Added time: 18 March 2014, Tuesday 10:01
26th anniversary of Halapja Massacre
On 16 March 1988, Saddam Hussein unleashed a large scale chemical weapons attack against the rebellious Kurdish town of Halabja that caused for the deaths of at least 5000 civilians.
Last year, 25 years later, the movement to recognize the exactions perpetrated against the Iraqi Kurds as genocide finally gathered steam in the international arena.
Several States embarked on the initiative, including Canada, France, Norway, Sweden and the United Kingdom.
In December 2012 the city of The Hague approved a plan to build a monument commemorating the Halabja genocide.
The city's continuous efforts to promote human rights have brought international attention to its unique position as the "City of Peace and Justice".
Adding to this is the fact that The Hague hosts the headquarter of the Organization for the Prohibition of Chemical Weapons, the very weapons that killed more than 5000 Kurds in Halabja 25 years ago.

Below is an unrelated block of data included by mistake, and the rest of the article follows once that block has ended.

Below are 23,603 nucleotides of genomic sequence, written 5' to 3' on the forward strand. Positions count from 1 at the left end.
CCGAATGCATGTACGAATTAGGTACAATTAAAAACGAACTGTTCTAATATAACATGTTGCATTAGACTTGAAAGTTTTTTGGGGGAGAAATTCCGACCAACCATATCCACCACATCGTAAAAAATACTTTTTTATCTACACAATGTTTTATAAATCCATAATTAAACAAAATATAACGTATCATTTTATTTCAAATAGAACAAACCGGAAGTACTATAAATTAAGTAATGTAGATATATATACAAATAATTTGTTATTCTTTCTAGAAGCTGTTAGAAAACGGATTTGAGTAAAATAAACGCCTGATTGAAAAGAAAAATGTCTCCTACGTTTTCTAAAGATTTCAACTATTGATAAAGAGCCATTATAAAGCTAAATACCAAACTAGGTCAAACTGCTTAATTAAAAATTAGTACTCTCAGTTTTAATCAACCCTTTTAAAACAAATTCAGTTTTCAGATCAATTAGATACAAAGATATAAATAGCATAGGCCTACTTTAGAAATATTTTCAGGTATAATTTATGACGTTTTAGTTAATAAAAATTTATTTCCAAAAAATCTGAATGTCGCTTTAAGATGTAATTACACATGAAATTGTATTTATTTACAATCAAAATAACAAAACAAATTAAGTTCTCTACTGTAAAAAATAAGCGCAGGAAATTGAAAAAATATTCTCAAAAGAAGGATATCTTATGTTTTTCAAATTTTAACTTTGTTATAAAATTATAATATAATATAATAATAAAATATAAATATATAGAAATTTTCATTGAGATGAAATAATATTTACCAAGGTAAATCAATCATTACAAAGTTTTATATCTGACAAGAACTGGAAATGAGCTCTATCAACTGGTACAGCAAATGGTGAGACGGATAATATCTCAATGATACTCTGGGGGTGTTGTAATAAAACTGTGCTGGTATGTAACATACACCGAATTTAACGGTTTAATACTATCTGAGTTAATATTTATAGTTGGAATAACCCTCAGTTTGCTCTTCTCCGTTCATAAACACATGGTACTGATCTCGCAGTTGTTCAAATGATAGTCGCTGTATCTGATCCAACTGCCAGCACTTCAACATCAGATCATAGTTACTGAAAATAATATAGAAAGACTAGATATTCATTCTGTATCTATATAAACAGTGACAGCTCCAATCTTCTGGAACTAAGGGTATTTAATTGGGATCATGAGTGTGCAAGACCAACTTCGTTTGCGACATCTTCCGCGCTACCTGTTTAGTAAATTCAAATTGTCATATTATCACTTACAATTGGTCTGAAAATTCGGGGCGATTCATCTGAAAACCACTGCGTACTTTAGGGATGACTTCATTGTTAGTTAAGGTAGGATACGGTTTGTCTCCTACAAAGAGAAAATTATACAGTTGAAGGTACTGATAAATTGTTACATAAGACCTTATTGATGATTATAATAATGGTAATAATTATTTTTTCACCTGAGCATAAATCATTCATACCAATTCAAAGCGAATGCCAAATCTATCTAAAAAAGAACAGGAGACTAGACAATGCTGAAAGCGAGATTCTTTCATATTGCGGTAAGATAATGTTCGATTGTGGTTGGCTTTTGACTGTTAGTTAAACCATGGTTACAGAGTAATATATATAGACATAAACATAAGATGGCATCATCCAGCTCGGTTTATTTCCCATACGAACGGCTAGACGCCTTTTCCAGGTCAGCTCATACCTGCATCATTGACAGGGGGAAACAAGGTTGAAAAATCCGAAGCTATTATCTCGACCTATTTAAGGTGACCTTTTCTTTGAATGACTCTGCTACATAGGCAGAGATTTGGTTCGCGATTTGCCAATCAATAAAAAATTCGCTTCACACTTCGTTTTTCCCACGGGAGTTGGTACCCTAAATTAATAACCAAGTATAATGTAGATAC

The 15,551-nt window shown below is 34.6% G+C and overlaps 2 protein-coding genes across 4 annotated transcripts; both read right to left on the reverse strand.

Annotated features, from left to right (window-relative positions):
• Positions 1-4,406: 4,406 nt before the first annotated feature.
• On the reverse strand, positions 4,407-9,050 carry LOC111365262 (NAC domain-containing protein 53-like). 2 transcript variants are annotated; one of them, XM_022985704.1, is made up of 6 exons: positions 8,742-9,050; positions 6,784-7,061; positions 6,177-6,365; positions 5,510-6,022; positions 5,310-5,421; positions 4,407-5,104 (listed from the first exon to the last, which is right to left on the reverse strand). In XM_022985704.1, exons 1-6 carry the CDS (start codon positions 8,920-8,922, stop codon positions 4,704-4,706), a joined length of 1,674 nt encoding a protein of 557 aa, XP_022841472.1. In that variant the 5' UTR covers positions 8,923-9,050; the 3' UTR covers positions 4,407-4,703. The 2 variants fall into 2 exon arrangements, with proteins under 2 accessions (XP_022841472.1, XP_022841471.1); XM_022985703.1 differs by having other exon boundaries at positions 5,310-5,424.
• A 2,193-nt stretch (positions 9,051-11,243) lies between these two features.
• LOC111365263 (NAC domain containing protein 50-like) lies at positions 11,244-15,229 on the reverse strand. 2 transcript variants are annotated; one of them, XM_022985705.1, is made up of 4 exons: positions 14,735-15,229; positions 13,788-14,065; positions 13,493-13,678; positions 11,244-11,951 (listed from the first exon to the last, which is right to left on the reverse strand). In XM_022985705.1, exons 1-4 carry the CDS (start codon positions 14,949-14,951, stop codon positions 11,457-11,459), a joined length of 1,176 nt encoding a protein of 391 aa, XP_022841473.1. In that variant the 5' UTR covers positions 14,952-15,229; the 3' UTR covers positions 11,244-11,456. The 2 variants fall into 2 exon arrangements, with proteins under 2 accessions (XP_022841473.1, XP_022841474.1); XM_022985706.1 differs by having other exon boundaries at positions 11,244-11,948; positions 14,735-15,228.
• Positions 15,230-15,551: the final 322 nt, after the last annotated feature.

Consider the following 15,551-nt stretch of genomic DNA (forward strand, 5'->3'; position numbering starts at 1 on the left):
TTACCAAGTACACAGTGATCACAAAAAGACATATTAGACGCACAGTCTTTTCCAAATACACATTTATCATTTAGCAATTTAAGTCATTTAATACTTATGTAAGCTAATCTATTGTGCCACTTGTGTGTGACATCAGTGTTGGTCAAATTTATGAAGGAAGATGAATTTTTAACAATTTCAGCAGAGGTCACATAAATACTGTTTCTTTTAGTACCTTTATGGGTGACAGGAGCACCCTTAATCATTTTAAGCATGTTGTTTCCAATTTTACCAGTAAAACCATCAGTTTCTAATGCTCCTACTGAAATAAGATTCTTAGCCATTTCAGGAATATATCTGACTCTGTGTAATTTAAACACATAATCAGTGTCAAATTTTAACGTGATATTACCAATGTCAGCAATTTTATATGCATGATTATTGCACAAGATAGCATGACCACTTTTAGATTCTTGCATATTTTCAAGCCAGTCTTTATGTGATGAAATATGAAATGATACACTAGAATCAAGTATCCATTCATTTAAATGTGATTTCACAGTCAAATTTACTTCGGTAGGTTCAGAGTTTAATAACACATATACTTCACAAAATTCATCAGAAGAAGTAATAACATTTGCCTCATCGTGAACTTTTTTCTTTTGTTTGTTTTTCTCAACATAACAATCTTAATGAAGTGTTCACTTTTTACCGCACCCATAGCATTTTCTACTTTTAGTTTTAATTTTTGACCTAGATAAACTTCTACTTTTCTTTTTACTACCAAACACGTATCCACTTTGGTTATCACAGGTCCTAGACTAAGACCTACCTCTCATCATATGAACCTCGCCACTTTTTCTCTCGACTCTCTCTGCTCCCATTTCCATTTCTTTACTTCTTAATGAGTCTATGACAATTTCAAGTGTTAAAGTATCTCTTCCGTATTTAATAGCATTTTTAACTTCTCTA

On the other hand the co-presidency of the KCK (Kurdistan Communities Union said that about Halabja
"What the fascist Saddam regime tried on Halabja was just another instance of Hitler's fascism and the Nagasaki atomic bombardment, and reminded that thousands of children, women, young and elderly people were brutally killed after being hit by the mustard and Sarin chemical gases thrown on them."
KCK stressed that "neither the forces proclaiming themselves to represent socialism nor the ones representing capitalist modernity and backing the fascist Saddam regime showed any reaction against the merciless killing of the Kurds; thereby they registered their complicity in the barbarity deemed proper for the Kurds."
KCK emphasized that the people of Kurdistan will never forget the massacres of Halabja, Dersim, Zilan and the massacres in East Kurdistan, and that they will continue their struggle for the international recognition of each of these massacres as genocides and, thereby bring these historical barbarities to account.